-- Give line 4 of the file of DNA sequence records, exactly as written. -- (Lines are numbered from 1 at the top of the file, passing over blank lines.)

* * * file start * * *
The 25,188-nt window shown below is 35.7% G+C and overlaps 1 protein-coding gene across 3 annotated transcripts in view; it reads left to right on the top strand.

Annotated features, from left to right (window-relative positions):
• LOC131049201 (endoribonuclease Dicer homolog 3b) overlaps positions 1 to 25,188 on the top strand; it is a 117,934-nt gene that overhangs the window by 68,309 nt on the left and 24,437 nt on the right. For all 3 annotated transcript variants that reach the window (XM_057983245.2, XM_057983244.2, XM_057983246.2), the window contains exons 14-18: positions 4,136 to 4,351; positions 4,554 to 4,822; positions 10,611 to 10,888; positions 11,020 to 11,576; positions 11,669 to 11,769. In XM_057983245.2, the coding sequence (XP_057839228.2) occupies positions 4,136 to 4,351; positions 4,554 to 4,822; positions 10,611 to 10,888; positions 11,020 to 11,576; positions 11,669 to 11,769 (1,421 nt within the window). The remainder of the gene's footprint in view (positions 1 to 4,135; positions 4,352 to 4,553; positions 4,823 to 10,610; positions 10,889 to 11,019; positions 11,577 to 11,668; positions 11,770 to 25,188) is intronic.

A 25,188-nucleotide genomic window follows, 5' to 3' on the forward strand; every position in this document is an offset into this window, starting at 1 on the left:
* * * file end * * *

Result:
A 25,188-nucleotide genomic window follows, 5' to 3' on the forward strand; every position in this document is an offset into this window, starting at 1 on the left: